Outlook Behind the scenes, at wonkish conferences around Europe, the nitty-gritty of regulatory reform is slowly being worked out. Three speeches caught the eye yesterday alone: the Bank of England's David Miles argued the new Basel III requirements for banks to hold more capital would have to be raised in future; Hans Hoogervorst, chairman of the International Accounting Standards Board, questioned the fact that banks do not have to count sovereign debt held in their national currency as a risk-weighted asset; and Lord Turner, the chairman of the Financial Services Authority, warned that using regulatory powers to control credit would be very tough.
The common theme is the realisation that while one might think much of the heavy lifting on regulatory reform has been completed since the financial crisis, there is no consensus yet on the all-important detail on which the success of these reforms will stand or fall.
We may also be expecting too much. Mr Miles, for example, thinks the right capital requirements for banks could, in the end, be more than twice as demanding as that currently planned. He hopes investors will accept the lower returns on equity that would imply as reasonable, in the context of fewer crises in the long-term. Let us say he is an optimist. Similarly, Lord Turner warns controlling credit booms may be as much as we can hope for from macro-prudential policy – the work has not been done to prove stimulating credit supply is even possible, at least not in a managed way.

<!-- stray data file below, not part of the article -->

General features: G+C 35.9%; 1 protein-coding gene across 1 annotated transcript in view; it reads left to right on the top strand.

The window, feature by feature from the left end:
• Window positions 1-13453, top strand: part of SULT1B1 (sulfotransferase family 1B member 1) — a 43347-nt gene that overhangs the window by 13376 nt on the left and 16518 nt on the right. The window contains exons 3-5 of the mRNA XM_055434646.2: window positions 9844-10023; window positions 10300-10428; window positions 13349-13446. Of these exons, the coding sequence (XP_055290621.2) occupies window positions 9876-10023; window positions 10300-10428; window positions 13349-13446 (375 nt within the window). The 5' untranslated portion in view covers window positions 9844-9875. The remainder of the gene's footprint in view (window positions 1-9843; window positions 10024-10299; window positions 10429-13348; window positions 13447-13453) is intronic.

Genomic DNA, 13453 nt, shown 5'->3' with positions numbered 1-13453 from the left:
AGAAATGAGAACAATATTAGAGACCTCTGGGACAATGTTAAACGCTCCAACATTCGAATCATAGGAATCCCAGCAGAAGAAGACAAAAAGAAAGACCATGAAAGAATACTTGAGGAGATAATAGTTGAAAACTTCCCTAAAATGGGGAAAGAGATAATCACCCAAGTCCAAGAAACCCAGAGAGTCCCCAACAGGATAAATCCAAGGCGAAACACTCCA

These are technically difficult matters. But the important point to grasp, especially in the context of sovereign debt crises and economic slowdowns where the call is for policymakers to show leadership, is that we are still adjusting to a post-credit crunch environment. Often, it is not so much that there is disagreement on the right answers, but the fact that for some questions there are as yet no answers at all.Reuse content